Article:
In this post, honours student Tessa Kiffers discusses the increasing prevalence of burnout among students and its possible explanations. She scrutinizes the effect of the competitive, success-focused culture in which we are living on our well-being and feelings of stress.
Who says you need fortune tellers to tell you how we will feel in the future, or how you will behave? Maybe you don’t need them: there is literature to suggest you can basically become your own fortune teller, by simply taking a closer look at your hands. Your future is not written in the stars, but in your hands.
This blog post deals with the unrealistic beauty standard of the media and how it can influence individuals. The psychological stress and even illnesses, such as bulimia and anorexia nervosa that this beauty standard evokes, underlines the urgency of examining how this standard can be changed.
You don’t have to be a gambler to commit a gambler’s mistakes. Here, I present the idea that misconceptions of chance and probability can eventually lead to misunderstandings in society and erroneous stereotypical judgments.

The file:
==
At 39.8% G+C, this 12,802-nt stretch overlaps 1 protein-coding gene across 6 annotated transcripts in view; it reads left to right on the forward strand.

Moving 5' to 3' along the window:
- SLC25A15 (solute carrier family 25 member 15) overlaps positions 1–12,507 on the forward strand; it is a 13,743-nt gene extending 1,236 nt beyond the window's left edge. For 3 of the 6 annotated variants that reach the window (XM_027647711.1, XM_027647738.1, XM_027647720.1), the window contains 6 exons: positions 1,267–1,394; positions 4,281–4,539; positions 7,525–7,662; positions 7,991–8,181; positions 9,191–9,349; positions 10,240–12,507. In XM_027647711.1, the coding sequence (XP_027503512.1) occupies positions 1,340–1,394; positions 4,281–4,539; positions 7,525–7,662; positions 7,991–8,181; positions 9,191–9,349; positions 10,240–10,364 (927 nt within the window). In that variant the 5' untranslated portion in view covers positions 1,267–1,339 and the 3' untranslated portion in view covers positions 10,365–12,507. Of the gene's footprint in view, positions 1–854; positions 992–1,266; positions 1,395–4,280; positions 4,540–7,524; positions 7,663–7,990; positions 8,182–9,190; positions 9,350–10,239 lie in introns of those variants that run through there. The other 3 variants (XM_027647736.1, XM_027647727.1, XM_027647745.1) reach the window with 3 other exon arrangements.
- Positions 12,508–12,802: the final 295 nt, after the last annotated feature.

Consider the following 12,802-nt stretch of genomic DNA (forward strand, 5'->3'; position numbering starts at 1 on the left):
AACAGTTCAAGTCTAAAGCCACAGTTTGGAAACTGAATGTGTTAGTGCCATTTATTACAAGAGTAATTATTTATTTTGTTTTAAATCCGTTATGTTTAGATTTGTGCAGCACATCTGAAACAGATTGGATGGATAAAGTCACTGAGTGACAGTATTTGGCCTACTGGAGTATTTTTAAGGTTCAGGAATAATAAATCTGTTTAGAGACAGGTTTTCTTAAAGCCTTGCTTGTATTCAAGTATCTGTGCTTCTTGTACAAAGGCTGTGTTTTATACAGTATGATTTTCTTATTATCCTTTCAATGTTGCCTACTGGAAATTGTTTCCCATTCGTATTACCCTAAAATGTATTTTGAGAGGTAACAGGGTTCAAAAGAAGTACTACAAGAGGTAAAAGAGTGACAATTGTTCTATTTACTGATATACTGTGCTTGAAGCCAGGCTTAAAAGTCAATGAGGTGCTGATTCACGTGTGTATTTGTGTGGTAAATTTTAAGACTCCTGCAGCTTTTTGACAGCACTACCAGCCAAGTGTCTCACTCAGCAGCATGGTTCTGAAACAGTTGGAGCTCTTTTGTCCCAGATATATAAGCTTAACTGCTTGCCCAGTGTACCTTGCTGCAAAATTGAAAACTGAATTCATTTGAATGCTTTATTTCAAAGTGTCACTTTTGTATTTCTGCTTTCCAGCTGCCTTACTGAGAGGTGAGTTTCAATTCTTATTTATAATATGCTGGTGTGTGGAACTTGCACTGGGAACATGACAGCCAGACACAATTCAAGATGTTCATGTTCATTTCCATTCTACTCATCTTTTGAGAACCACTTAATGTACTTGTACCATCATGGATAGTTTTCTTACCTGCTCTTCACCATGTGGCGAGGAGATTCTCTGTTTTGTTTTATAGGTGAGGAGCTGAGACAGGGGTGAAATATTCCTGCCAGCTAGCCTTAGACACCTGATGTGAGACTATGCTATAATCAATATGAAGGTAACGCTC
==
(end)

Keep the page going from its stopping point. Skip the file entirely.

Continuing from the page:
This post is about how sports, mindfulness, and an open mind helped one student deal with the rising problem of (academic) pressure. As many other students are also trying to deal with stress and anxiety, this post is a must-read for all students and staff.
Crowdfunding has reached the world of science, for better or worse. Controversial research fields, such as the ones utilizing potent psychedelics, do not attract many traditional funding sources. These financial obstructions hinder the accumulation of scientific evidence necessary for an informed evaluation of the research fields’ scientific merit. Crowdfunding could give researchers the chance to establish their fields’ scientific legitimacy.
Though disgust is a universal emotion, little is known about how it emerges. It is assumed that disgust primarily helps us avoid contaminants and diseases. However, disgust responses are not always adaptive. For example, people with a phobia may experience extremely high levels of disgust.
Thinking about how things could have turned out differently can be useful for people. When you think about how something could have gone better, you may learn from it. On the other hand, when you think about how it could have gone worse, you may feel better about yourself.
Negative attentional biases have been linked to depression. The “find the smiling face task” has been shown to reduce these dysfunctional attentional biases. To further validate the task, Thole Hoppen and two fellow students investigated whether the “find the smiling face task” changes attentional biases when people are in sad mood.